But, to make a return trip to the Rose Bowl stadium, Idaho would have to get through the Trojans first. Even ardent Idaho supporters knew that Idaho had their hands full with a USC team that came into the contest with a 7-1 record. Ironically, the one loss that USC had may have scared Idaho more than the Trojan's wins. A week after USC lost to a very powerful California team 12-0, the Bears routed Washington State 61-0. Since the Cougars had defeated the Vandals 18-9 earlier in the season, the results of the Cougars foray into California was shocking. It was hoped that the Vandals would fare better, but they were in unknown territory.

PAYBACK - Washington State won the 1922 game played in Moscow, but Idaho returned the favor by beating he Cougs in Pullman in 1923, 14-0.

Idaho entered their 1922 game against USC as 2 to 30 point underdogs, depending on whose prediction you wanted to listen to. Back at the Argonaut, they didn't want to hear it. "Idaho is the great upsetter of dope (akin to beating the spread these days), and the upcoming game is no exception. The Idaho team is going to Pasadena with the determination of fighting, and they will fight. Inspired with the victory over Utah, they will face the Trojans to fight over every inch of the gridiron, and a Southern California player will never cross the Idaho goal line without knowing that "Idaho Fights." Southern California may win, but they will win only by fighting and fighting hard every minute, against a team which may be outplayed, but never outfought." On the USC side, they said "The Vandals are determined to defeat the Trojans and the bitterness of their narrow defeats will urge them to play beyond their strength. Back in 455 the Vandals sacked Rome. Will they sack the Trojan camp today?"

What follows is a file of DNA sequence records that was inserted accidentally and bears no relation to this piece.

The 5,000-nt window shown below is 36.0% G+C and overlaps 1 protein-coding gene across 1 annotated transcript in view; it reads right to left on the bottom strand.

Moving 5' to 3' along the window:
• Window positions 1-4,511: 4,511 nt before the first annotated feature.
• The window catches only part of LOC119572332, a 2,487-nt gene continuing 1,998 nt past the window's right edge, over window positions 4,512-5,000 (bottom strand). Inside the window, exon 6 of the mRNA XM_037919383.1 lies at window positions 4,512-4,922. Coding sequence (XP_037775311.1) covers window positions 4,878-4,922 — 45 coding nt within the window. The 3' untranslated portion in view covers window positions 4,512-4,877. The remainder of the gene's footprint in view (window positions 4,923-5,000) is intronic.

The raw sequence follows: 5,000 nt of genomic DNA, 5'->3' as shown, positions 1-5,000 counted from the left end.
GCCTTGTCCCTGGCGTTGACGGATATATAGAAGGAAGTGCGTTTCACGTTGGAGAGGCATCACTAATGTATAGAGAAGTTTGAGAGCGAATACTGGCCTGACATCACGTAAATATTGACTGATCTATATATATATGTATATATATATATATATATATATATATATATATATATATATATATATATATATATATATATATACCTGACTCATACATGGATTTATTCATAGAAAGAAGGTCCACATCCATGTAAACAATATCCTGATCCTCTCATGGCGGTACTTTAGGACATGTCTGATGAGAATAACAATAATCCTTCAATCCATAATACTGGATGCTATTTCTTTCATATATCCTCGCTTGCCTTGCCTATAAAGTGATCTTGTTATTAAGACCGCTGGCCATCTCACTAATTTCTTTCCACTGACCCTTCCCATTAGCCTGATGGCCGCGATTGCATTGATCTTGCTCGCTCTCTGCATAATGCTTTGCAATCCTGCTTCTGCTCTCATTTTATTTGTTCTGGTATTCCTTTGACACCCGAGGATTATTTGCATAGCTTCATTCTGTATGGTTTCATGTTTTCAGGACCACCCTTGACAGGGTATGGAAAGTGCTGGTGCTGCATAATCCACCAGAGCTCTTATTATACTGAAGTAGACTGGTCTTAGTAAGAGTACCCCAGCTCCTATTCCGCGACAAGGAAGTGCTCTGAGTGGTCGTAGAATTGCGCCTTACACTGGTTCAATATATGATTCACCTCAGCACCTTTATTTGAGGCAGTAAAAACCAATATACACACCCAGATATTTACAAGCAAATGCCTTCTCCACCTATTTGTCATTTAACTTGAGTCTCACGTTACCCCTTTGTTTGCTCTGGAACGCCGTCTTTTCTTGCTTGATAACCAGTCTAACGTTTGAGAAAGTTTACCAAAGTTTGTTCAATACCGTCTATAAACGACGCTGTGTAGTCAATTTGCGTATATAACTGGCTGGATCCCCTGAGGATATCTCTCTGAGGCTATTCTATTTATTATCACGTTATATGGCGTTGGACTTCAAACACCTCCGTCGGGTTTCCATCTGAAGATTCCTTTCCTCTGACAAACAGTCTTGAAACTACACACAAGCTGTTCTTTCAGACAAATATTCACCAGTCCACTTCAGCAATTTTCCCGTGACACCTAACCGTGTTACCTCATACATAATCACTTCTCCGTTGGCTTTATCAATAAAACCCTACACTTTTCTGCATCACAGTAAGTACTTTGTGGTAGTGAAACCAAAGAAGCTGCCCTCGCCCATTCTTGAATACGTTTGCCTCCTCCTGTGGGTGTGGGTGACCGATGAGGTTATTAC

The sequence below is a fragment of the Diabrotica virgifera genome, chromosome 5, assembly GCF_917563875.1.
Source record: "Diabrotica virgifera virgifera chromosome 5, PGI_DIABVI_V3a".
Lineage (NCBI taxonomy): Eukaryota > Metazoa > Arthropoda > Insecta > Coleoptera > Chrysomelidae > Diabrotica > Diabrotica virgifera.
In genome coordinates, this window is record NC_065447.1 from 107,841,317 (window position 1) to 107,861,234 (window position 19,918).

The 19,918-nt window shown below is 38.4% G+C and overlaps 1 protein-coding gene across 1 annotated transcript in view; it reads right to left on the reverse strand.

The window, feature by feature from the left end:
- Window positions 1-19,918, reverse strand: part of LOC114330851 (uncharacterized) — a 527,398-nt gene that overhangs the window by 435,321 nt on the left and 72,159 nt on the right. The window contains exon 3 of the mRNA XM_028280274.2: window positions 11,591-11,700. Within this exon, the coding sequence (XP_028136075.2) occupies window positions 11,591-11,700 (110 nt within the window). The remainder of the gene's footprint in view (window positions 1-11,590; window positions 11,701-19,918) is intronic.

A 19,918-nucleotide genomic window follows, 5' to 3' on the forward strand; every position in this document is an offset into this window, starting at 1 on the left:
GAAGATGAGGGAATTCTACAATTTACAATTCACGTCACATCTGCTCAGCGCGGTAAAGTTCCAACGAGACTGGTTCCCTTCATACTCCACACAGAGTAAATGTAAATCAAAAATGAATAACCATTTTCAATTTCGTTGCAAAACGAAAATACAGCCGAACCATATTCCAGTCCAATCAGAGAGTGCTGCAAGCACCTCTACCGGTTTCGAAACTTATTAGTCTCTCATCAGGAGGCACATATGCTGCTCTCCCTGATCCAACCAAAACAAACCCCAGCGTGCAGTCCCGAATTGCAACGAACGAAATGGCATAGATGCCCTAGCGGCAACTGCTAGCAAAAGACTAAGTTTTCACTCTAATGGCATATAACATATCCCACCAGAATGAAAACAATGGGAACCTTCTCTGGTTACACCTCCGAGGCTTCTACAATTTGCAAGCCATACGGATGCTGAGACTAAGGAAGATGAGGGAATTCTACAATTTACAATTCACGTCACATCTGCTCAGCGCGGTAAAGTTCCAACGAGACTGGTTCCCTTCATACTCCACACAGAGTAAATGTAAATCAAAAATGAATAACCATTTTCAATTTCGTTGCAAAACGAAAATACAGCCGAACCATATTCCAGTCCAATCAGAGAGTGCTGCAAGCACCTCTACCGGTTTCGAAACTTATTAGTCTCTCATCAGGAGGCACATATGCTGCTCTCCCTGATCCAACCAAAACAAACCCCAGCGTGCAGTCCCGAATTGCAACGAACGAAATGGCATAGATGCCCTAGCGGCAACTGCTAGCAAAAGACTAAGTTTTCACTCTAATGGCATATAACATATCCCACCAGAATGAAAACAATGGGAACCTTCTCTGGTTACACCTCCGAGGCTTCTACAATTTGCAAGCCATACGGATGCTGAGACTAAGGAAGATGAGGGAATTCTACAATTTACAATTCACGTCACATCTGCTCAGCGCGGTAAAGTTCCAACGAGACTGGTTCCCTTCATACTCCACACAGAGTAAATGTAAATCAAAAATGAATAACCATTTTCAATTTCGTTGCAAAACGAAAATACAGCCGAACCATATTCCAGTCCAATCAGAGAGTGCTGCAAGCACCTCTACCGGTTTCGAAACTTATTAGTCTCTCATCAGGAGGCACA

A crowd of 12,500 football fans showed up to watch Idaho and Southern California face off for the first time on November 18th, 1922. This was the largest USC home crowd of the season for a non-California PCC opponent. At the time, both Idaho and USC appeared to be up and coming PCC teams so the inaugural match-up between the two attracted additional interest. The crowd at the Rose Bowl that day would not go home disappointed because the Vandals had come to play. According to the Argonaut, "The Vandals astounded the football critics of the coast by forcing Coach "Gloomy" Henderson's men to resort to the forward pass to win. The Vandals battled the Trojans from the start to finish and the USC eleven knew that they were in one of the hardest football games of their season. The crowd of Southern Californians witnessed a football game in which the outcome was in doubt from the very start of play. Even the most rabid USC well-wisher thrilled at the gallant fight of the Idaho men…."

What was so impressive about Idaho's 14-0 loss? Well, for starters the Vandals marched to the USC 5 yard line on three different occasions only to lose the ball on downs. Then, one of USC's touchdowns occurred early in the game after an Idaho fumble deep in their own territory. The Vandal line held until fourth down. That was when a Trojan named Galloway whipped a pass to Pathian for a TD. Later, the second Trojan TD was made by Pathian on a pass from Tiernan. To sum it up, Idaho's lines held up all day but they got beat by a couple of pass plays. On offense, Idaho was led by Skippy Stivers. He often startled the crowd by making good gains on end runs. The Vandals lost the game but opened up a lot of eyes in Southern California. As the Argonaut said, "USC may well look out for Idaho next season."

To end the 1922 season, Idaho would lose a tough game to Gonzaga, 14-7, but soundly defeat Montana 39-0. The team finished the season with a disappointing 3-5-0 record, but never lost by more than 14 points. This young team could play defense, and they would set the stage for the next few years.

UP NEXT.... The Vandals go into the 1923 season as one of the favorites to win the PCC Crown, as USC moved into the newly completed Memorial Coliseum.

IDAHO AND THE PCC: A brochure describes Idaho athletics during the '20s.